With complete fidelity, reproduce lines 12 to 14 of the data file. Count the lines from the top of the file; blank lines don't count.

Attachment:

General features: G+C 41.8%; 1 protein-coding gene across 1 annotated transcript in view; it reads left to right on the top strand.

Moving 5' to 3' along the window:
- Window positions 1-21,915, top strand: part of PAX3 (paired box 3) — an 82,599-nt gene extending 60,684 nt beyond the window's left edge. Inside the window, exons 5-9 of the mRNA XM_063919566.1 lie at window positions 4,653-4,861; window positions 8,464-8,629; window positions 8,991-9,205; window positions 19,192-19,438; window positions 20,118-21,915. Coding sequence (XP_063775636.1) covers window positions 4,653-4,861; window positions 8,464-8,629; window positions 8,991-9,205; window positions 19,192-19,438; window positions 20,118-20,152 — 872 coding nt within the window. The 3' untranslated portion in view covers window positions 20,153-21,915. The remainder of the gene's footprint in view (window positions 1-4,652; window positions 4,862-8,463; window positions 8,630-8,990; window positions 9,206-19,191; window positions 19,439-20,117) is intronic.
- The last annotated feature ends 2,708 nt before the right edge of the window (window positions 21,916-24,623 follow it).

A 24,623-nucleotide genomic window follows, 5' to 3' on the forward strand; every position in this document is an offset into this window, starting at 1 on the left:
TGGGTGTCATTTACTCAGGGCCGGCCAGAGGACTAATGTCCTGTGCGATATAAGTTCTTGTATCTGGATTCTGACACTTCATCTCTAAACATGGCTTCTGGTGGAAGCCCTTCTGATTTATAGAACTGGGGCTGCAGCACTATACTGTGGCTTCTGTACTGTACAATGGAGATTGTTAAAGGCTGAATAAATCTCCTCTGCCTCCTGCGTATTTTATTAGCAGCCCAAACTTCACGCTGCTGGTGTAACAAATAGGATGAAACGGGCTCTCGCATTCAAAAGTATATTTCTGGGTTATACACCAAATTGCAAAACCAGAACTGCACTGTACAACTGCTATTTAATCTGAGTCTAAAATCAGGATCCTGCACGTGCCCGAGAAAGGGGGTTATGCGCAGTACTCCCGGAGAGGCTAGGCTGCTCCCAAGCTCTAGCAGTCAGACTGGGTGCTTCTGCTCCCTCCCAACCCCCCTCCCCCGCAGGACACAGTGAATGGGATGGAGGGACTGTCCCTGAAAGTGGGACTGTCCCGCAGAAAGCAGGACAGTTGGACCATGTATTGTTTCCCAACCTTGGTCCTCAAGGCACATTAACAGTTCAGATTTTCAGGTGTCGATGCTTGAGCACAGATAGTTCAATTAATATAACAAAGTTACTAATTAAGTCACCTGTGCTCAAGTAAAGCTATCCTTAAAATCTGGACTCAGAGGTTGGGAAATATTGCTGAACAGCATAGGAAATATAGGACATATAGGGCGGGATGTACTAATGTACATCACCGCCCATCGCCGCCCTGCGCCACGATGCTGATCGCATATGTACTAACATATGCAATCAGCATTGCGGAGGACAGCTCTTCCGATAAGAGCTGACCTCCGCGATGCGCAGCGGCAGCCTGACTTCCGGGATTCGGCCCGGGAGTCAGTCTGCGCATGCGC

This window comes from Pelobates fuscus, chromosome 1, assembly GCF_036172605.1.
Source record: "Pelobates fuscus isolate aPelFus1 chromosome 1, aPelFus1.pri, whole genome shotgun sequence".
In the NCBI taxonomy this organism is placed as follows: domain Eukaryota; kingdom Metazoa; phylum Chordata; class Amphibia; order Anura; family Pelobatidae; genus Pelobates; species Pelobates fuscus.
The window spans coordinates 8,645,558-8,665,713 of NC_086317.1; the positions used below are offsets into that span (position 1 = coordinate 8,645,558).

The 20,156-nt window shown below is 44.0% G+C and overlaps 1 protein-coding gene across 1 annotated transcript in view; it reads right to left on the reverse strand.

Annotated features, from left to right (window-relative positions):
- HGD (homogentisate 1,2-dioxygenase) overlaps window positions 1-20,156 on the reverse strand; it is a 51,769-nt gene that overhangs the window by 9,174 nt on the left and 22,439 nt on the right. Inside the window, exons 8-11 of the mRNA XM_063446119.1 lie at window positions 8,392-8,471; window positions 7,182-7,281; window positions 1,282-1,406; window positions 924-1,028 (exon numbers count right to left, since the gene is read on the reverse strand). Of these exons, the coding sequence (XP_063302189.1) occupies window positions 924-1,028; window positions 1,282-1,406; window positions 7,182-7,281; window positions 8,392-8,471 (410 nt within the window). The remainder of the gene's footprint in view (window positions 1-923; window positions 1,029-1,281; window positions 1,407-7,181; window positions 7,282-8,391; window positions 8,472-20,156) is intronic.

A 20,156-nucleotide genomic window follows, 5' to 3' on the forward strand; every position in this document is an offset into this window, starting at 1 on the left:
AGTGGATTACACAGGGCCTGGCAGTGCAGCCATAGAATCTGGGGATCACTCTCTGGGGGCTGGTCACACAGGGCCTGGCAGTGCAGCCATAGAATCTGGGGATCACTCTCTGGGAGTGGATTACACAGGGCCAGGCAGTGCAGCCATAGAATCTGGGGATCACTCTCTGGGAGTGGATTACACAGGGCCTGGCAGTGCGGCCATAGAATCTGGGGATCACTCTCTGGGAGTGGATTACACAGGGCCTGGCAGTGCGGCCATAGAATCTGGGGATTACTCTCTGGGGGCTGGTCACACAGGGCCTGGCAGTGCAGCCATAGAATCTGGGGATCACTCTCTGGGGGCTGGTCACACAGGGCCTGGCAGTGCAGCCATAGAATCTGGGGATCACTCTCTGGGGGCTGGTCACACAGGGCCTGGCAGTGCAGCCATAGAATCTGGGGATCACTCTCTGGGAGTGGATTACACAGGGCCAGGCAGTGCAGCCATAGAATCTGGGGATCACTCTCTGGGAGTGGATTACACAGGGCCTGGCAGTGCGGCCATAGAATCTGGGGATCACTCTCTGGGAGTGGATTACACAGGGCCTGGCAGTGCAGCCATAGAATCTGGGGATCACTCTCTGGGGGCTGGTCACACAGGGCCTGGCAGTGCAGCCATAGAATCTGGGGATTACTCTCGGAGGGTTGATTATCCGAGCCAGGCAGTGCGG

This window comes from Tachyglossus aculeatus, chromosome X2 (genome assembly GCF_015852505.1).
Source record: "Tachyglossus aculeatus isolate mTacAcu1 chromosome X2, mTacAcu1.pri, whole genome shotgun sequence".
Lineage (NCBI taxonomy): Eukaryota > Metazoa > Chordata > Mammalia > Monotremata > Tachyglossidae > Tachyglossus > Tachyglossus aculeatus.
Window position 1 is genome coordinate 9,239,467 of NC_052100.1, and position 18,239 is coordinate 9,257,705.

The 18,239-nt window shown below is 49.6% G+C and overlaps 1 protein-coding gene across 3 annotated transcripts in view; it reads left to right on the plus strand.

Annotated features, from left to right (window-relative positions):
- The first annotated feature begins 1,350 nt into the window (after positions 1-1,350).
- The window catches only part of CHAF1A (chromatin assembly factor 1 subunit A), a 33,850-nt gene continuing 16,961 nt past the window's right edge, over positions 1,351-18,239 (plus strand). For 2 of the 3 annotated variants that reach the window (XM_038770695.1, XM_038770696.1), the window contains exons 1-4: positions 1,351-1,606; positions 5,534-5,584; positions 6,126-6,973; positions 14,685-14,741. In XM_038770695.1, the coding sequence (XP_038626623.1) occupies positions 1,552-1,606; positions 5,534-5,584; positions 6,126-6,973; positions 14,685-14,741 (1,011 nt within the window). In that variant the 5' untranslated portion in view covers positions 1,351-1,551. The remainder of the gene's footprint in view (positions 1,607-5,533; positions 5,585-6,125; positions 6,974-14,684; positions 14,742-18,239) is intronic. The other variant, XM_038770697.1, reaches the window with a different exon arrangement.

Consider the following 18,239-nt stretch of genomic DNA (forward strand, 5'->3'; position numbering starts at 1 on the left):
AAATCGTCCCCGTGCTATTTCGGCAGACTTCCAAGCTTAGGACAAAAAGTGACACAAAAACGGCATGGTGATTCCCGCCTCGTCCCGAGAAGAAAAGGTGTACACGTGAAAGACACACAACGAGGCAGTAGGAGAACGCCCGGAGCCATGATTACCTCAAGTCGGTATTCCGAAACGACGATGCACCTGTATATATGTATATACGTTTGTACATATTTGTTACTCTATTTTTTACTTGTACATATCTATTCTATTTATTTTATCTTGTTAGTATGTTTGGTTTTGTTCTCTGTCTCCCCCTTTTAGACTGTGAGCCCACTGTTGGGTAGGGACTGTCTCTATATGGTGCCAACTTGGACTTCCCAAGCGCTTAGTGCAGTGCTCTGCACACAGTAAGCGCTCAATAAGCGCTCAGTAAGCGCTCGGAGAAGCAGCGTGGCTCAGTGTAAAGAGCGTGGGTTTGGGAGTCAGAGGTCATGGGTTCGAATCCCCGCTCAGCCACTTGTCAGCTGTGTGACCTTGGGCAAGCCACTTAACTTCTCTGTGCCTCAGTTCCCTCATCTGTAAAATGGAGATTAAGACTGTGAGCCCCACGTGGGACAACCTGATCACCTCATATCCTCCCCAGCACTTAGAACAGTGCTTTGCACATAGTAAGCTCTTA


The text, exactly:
Annotated features, from left to right (window-relative positions):
- HGD (homogentisate 1,2-dioxygenase) overlaps window positions 1-20,156 on the reverse strand; it is a 51,769-nt gene that overhangs the window by 9,174 nt on the left and 22,439 nt on the right. Inside the window, exons 8-11 of the mRNA XM_063446119.1 lie at window positions 8,392-8,471; window positions 7,182-7,281; window positions 1,282-1,406; window positions 924-1,028 (exon numbers count right to left, since the gene is read on the reverse strand). Of these exons, the coding sequence (XP_063302189.1) occupies window positions 924-1,028; window positions 1,282-1,406; window positions 7,182-7,281; window positions 8,392-8,471 (410 nt within the window). The remainder of the gene's footprint in view (window positions 1-923; window positions 1,029-1,281; window positions 1,407-7,181; window positions 7,282-8,391; window positions 8,472-20,156) is intronic.

A 20,156-nucleotide genomic window follows, 5' to 3' on the forward strand; every position in this document is an offset into this window, starting at 1 on the left: